Remembering Female Veterans of World War I

On the 100th anniversary of the American involvement in World War I, 23 women from Montana were honored for their extraordinary service with a memorial plaque placed at the Yellowstone County Courthouse. According to a report broadcast by Montana news television station KPAX, the ceremony was attended by state officials, legislators, law enforcement officers, and many local veterans.

 

The plaque was the result of research undertaken by an Army veteran over six years. The women memorialized in the plaque served as Navy clerks and Army nurses. During the ceremony, a few biographies of these amazing women were read. One interesting story was that of Harriet O’Day Nielsen, an Army nurse who served at various field hospitals in France. Nielsen’s wartime service included dangerous moments such as tending to the wounded while being targeted by artillery fire. The legendary General John Pershing, who commanded American forces during World War I, personally recognized Nielsen’s display of courage under fire.

 

Another notable story told during the ceremony involved Regina McIntyre Early, another Army nurse who served on the western front at various field hospitals. It so happens that McIntyre was a member of the Kootenai tribe in Montana; this distinction makes her the first female war veteran of Native American descent. To this effect, three members of the Mission Valley Honor Guard, all Native American female veterans, were invited to perform at the commemoration of this plaque.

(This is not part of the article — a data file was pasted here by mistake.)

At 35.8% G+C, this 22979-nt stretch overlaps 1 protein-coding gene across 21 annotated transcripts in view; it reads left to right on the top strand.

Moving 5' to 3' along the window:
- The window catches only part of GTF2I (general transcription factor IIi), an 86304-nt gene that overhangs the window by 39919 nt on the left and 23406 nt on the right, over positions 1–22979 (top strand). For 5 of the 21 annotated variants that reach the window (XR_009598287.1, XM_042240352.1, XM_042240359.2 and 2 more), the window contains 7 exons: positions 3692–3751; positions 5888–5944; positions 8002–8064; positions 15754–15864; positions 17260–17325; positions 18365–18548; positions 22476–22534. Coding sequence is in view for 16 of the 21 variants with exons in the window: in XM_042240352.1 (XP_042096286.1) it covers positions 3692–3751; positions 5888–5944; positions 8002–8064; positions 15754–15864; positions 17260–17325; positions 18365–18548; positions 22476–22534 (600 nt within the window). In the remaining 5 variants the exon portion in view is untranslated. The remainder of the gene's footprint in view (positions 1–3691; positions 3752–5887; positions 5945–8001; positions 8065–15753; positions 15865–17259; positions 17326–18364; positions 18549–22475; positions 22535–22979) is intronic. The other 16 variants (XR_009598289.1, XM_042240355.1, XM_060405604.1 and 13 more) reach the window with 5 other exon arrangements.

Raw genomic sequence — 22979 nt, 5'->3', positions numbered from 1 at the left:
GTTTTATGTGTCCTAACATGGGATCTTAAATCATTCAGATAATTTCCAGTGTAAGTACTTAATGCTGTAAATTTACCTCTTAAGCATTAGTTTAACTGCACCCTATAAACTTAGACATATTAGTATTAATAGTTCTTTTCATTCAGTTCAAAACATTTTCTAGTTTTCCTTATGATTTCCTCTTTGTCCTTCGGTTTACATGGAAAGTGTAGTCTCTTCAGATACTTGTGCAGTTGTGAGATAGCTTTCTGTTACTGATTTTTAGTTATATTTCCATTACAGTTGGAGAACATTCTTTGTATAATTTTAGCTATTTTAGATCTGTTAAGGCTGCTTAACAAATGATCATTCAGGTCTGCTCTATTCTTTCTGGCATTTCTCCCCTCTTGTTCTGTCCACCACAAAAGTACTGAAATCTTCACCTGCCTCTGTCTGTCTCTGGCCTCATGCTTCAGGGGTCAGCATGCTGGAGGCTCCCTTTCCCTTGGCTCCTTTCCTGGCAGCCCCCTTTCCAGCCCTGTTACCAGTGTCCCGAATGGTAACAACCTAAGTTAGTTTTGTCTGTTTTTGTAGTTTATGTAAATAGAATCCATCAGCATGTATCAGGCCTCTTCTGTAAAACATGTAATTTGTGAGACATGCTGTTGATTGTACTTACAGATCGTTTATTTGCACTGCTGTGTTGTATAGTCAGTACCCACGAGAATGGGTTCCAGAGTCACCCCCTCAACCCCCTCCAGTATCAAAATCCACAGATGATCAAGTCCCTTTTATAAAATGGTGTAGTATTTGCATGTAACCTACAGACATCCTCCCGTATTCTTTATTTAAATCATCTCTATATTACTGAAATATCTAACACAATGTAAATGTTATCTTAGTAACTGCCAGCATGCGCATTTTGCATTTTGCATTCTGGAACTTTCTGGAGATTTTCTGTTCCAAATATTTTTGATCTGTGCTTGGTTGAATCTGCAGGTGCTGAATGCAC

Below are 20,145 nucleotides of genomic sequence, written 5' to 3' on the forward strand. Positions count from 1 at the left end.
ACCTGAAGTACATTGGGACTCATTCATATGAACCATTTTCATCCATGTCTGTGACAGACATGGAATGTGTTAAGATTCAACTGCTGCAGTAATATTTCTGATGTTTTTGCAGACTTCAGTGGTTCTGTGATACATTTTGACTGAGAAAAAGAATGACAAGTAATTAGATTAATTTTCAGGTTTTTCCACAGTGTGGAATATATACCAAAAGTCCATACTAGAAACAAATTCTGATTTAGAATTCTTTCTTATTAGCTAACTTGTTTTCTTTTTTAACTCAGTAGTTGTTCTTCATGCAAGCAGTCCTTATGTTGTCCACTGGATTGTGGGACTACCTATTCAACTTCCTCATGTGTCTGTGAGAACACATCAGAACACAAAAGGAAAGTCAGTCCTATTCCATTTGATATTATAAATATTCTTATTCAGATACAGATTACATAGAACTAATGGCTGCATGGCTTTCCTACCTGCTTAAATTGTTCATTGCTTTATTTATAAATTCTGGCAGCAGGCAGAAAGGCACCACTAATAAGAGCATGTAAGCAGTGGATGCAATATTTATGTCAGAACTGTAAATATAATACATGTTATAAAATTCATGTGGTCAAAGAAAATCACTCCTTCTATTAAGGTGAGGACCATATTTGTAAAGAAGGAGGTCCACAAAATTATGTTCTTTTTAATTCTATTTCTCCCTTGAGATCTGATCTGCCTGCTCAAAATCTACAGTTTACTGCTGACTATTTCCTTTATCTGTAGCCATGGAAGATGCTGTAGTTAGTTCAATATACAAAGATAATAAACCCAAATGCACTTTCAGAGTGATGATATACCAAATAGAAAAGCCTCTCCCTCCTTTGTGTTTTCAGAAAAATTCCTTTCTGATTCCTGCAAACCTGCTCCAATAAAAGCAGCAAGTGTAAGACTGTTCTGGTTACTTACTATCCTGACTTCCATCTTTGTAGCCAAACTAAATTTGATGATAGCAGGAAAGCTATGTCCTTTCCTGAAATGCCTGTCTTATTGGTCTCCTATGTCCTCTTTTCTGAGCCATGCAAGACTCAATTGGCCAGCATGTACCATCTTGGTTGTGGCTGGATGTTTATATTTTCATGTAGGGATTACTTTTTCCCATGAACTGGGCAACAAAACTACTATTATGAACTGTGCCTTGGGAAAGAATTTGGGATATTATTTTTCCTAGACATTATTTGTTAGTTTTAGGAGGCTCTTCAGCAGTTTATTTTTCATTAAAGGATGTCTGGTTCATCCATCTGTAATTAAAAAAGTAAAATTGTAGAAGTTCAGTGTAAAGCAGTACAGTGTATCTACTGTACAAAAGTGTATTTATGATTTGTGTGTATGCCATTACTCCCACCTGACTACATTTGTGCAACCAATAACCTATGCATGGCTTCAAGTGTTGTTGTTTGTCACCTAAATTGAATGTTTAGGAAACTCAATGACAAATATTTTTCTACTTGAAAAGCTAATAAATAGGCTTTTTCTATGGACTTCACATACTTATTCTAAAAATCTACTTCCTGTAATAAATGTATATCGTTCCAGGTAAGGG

According to the National Women’s History Museum, the support that women provided to the war effort was very significant. Aside from serving in the Army and Navy, they also joined the workforce to keep up productivity while men were fighting in Europe. Women also helped with the sale of war bonds and coordinated food rationing drives.

 

Although there are no records of American servicewomen killed in combat during World War I, some lost their lives due to accidents or disease while serving abroad. The contribution made by these women during wartime does not get as much recognition as it should, which is why the effort behind memorial plaque in Yellowstone County is to be commended,